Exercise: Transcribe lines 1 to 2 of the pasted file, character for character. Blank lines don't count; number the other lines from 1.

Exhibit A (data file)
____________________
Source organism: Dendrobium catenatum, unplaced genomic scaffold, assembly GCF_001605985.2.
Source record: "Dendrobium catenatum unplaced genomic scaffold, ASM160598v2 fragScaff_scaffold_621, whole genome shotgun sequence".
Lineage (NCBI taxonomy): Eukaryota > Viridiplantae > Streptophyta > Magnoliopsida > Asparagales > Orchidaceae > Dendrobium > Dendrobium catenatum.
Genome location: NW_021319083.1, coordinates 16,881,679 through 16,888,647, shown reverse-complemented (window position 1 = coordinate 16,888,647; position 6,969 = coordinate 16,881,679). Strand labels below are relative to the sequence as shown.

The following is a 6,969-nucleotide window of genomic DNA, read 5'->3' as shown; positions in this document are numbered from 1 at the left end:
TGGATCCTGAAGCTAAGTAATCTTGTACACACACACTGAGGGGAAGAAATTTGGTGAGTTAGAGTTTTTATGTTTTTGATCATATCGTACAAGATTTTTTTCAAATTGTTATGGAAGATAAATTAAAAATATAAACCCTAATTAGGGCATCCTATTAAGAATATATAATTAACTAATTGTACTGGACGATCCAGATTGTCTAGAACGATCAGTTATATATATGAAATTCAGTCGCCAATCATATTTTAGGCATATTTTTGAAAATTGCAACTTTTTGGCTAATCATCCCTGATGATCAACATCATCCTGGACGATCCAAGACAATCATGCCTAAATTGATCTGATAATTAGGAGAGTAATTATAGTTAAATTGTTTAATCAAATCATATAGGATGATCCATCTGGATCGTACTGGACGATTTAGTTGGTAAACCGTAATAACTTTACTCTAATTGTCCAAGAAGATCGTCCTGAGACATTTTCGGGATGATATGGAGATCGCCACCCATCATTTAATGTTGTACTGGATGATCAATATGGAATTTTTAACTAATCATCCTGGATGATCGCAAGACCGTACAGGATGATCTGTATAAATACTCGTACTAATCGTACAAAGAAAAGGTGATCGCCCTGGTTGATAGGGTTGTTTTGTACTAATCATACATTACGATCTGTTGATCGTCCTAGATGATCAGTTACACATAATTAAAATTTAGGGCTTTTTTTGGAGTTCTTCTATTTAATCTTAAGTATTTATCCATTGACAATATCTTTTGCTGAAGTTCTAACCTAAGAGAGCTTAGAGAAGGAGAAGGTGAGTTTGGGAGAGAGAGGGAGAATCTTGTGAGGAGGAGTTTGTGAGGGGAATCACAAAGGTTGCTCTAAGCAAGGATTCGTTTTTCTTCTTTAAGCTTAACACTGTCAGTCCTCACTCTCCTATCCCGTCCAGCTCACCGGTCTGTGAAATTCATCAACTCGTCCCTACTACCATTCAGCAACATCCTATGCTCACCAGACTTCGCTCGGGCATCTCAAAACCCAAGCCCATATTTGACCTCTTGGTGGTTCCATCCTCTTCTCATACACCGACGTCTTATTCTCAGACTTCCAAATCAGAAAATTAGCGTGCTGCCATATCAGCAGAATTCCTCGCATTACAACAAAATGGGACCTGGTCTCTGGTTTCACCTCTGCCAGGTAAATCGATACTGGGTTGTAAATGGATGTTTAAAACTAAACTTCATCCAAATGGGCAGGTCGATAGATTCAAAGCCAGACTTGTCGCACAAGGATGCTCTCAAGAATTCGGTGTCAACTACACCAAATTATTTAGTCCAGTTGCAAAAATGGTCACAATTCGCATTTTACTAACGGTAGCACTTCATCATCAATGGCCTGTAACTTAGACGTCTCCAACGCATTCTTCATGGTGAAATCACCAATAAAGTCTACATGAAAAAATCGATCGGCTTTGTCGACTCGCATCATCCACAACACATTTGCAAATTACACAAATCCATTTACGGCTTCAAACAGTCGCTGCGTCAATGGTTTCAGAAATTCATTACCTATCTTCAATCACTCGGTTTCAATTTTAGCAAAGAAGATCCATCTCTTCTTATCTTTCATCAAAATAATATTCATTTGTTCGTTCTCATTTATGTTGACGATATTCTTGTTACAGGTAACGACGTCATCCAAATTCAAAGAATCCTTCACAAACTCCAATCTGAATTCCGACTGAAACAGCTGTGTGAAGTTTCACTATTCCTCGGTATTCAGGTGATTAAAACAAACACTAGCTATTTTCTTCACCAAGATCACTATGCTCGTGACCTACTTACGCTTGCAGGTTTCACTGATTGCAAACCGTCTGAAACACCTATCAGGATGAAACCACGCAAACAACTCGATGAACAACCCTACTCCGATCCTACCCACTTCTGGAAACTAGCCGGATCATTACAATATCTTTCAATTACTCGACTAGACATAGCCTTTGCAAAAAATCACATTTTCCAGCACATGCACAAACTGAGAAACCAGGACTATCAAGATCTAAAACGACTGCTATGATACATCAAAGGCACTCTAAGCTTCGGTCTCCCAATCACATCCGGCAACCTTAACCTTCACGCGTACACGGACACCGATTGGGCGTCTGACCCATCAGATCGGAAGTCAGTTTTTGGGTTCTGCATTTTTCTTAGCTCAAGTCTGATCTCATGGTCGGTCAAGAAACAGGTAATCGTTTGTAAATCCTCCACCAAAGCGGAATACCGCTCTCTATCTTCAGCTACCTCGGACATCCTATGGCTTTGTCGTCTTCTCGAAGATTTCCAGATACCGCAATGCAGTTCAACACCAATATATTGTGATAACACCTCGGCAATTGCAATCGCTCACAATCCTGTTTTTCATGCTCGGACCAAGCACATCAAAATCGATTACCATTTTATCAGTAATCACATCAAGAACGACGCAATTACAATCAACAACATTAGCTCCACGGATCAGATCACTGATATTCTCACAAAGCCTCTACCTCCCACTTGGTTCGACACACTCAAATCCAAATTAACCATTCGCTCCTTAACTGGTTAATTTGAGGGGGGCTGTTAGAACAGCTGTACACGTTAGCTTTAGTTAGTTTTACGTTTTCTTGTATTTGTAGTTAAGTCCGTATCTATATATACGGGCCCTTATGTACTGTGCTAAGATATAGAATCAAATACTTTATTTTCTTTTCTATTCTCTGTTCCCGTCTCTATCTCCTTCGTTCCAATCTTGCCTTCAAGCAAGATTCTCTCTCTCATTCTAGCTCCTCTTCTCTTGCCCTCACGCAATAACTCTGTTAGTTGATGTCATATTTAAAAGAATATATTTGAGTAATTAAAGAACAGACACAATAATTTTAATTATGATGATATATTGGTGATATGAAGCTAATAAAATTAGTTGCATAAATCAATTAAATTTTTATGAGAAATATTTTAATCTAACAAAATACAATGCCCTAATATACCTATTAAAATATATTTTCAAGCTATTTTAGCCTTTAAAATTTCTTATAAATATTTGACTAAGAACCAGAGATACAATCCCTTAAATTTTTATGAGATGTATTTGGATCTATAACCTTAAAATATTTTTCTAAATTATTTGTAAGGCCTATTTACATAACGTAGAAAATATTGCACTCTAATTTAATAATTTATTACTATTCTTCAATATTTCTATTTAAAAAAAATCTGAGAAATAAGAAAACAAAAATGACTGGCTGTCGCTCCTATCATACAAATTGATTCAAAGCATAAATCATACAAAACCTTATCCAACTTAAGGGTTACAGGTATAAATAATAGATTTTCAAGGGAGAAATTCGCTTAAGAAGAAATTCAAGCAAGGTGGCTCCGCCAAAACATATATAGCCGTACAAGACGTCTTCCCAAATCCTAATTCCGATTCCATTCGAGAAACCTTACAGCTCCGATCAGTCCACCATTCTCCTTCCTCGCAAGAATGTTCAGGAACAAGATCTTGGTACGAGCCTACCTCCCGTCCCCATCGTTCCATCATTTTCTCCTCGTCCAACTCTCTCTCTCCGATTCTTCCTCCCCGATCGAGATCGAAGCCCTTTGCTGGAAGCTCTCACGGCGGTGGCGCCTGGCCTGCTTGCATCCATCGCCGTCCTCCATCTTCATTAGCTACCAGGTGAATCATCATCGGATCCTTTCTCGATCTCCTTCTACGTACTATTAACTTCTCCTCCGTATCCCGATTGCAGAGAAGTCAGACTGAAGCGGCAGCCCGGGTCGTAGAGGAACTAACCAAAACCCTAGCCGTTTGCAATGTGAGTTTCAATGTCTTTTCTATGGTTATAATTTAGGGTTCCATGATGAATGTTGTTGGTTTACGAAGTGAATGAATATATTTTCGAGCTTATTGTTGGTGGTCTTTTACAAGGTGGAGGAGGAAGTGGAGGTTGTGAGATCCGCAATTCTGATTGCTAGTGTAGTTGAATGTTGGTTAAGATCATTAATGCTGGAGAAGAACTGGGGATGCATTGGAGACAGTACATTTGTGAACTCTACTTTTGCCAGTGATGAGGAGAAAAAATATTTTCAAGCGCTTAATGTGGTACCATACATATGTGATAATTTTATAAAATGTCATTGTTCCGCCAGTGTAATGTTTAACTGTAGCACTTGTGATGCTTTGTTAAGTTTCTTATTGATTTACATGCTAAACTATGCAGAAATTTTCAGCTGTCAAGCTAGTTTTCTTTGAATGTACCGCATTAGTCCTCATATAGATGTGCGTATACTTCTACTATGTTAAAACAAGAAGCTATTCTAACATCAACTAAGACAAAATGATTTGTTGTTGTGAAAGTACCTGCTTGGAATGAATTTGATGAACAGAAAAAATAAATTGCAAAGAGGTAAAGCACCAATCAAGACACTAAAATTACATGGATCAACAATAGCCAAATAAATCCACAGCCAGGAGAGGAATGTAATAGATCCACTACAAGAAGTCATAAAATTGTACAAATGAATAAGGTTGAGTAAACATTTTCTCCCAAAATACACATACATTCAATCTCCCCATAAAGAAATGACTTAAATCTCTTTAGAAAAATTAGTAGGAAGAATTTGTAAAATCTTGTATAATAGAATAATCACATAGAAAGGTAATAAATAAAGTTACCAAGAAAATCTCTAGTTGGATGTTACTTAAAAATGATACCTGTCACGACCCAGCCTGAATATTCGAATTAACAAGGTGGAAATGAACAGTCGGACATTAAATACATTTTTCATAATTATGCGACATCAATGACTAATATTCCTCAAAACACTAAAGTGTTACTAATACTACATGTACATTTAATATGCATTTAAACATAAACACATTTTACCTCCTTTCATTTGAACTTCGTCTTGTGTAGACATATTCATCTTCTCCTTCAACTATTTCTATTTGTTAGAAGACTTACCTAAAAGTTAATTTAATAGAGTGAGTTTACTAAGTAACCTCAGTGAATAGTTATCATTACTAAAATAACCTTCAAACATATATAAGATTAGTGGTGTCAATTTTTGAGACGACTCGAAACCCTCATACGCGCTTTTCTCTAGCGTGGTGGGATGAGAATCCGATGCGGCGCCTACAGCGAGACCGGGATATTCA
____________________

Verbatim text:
Source organism: Dendrobium catenatum, unplaced genomic scaffold, assembly GCF_001605985.2.
Source record: "Dendrobium catenatum unplaced genomic scaffold, ASM160598v2 fragScaff_scaffold_621, whole genome shotgun sequence".